Rate of nonendoscopic surgeries for nonmalignant colorectal polyps significantly increased from 5.9 to 9.4 per 100,000 people from 2000 to 2014, according to a study in Gastroenterology.
These surgeries are not only associated with a much higher risk to patients than endoscopic procedures, but they are significantly less cost effective, confusing investigators as to the cause of the increase.
“The literature to date is clear that endoscopic resection is the preferred management of nonmalignant colorectal polyps,” Anne Peery, MD, gastroenterologist at the University of North Carolina at Chapel Hill, and colleagues explained. “Among patients who have surgery for a nonmalignant colorectal polyp, 14% will have at least one major short-term postoperative event.”
Data from 1,230,458 surgeries conducted during 2000-2014 and recorded in the Healthcare Cost and Utilization Project National Inpatients Sample were included in this study. Patients who underwent a nonendoscopic procedure for nonmalignant polyps were predominantly non-Hispanic white, covered by Medicare, from the highest household income range, and an average age of 66 years.
While non-Hispanic white patients had the highest overall rate increase by ethnicity, rising from 5.6 to 10.5 per 100,000 population, rates in non-Hispanic black and Hispanic patients also rose significantly, increasing from 3.5 to 5.8 per 100,000 population, and from 1.1 to 3.7 per 100,000 population, respectively.
Regionally, rates of surgery were higher in the Midwest (10.8 per 100,000) and the South (10.6 per 100,000) than in the Northeast (7.8 per 100,000) and West (7.5 per 100,000). Incidence rates rose equally during the study period for both men and women.
Large urban teaching hospitals were found to have the largest rate increase when data were stratified by teaching status, a finding which caught Dr. Peery and fellow investigators by surprise.
“We had hypothesized that surgery for nonmalignant colorectal polyps would be both uncommon and declining in teaching hospitals where providers are more likely to be familiar with current guidelines and to have access to endoscopic mucosal resection,” wrote the investigators. “Instead, we found that surgery for nonmalignant colorectal polyps is both common and significantly increasing in teaching hospitals.”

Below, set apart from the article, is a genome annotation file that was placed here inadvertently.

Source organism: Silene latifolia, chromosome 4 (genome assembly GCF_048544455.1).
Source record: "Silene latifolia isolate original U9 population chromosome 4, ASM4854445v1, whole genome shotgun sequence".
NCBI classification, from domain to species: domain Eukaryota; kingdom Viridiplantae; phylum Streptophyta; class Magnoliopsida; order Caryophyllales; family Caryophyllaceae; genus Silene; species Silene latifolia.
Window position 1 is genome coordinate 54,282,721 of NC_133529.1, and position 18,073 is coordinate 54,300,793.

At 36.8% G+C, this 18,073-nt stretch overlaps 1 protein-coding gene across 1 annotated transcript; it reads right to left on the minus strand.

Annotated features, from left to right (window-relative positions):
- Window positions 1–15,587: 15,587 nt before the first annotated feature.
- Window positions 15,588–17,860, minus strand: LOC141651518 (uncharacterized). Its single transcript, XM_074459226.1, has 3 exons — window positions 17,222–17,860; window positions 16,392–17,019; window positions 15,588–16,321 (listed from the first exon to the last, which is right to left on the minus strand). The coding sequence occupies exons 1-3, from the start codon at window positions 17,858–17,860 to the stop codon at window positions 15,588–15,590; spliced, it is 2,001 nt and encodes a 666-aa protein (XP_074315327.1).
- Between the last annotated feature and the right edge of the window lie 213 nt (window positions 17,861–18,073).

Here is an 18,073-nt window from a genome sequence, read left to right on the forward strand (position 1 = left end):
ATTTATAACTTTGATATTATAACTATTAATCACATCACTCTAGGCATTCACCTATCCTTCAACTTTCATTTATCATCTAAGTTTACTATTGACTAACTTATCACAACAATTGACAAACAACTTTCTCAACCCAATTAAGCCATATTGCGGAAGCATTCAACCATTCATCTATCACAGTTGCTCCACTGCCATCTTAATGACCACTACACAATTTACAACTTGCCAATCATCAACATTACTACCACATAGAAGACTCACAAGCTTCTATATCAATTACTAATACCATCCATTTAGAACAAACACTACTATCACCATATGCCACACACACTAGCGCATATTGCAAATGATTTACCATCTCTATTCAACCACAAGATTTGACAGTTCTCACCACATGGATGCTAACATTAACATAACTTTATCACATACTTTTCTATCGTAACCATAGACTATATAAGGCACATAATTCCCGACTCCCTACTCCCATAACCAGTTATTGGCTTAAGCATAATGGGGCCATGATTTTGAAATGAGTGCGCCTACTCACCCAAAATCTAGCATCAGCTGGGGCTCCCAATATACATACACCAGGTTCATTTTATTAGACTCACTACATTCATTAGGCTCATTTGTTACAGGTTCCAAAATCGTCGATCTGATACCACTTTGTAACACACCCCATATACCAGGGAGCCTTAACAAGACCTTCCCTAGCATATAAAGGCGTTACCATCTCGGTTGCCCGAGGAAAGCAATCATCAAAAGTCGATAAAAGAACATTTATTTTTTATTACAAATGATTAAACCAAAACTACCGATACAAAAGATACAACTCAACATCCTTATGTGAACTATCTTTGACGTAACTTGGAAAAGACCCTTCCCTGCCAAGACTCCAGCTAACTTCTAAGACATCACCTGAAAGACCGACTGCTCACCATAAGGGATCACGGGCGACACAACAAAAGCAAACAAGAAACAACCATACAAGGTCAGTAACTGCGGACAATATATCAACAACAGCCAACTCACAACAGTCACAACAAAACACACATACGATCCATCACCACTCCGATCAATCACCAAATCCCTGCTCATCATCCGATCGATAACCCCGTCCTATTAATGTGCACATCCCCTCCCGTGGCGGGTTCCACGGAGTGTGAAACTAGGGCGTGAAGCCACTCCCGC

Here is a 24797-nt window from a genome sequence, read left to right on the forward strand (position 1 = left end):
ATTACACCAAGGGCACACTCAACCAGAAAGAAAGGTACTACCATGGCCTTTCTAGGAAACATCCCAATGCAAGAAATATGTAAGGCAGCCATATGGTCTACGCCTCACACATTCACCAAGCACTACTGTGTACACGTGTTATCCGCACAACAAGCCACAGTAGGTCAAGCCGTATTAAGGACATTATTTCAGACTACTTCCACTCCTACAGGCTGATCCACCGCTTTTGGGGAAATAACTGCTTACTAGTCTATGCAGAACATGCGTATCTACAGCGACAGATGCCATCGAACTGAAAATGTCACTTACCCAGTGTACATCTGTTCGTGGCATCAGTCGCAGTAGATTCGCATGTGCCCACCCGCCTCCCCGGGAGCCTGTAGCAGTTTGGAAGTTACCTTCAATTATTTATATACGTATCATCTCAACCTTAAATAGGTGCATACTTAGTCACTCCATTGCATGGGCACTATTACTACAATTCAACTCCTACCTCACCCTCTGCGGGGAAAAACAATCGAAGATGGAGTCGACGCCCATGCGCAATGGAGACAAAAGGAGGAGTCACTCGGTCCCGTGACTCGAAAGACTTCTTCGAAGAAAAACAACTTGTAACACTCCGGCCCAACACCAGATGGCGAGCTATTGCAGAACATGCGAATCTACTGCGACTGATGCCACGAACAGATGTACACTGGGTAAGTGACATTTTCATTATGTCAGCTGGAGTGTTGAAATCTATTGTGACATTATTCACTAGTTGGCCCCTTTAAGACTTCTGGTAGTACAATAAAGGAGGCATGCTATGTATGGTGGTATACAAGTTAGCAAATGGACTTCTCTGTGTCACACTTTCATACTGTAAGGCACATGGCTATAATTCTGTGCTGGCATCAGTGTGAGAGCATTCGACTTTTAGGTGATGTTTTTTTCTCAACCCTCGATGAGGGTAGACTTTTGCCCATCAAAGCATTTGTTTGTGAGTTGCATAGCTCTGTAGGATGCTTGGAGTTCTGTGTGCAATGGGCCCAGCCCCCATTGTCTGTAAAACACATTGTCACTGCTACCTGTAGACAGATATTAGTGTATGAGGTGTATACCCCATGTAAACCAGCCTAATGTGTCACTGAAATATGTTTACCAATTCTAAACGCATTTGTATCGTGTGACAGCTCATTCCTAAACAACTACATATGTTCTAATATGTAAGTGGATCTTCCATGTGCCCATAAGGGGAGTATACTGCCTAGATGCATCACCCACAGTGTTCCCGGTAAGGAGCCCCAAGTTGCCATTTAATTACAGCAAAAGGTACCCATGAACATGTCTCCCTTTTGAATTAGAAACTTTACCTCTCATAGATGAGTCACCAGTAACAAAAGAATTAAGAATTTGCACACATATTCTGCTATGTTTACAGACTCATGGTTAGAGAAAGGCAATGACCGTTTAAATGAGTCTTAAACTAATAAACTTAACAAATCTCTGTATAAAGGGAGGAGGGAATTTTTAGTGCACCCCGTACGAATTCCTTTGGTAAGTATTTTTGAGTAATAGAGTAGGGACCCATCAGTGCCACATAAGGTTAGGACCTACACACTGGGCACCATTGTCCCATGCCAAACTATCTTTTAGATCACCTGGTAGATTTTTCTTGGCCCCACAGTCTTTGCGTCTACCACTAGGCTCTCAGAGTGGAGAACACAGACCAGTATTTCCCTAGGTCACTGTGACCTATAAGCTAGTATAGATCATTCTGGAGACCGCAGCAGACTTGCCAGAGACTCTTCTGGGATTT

The investigators first hypothesized the increased rate in teaching hospitals could be due to a higher concentration of case referrals to these high-volume centers, following a trend of centralizing cancer procedures. However, there has been no other sign that colon and rectal cancer procedures are following this trend.
Another option considered by Dr. Peery and her colleagues was that increased procedures may stem from a rise in colorectal cancer screening; however, the data indicate screenings did not change from 2010 to 2015, leaving investigators with few final guesses to go on.
“It is also conceivable that increasing production pressure and inadequate reimbursement for endoscopic mucosal resection may persuade endoscopists to refer patients with complex nonmalignant colorectal polyps for surgery,” said Dr. Peery and fellow investigators. “Finally, there is the issue of risk … for endoscopists without additional training in advanced endoscopic resection, these risks may be perceived as too great, especially when they have the option of referring for a surgical resection.”
There is a possibility that the incidence of surgery was over- or underestimated, as investigators were using ICD-9 codes to identify cases, and patients with diverticulitis were also excluded, which may have affected results.
The investigators reported no relevant financial disclosures.
SOURCE: Peery A et al. Gastroenterology. 2018 Jan 6. doi: 10.1053/j.gastro.2018.01.003 .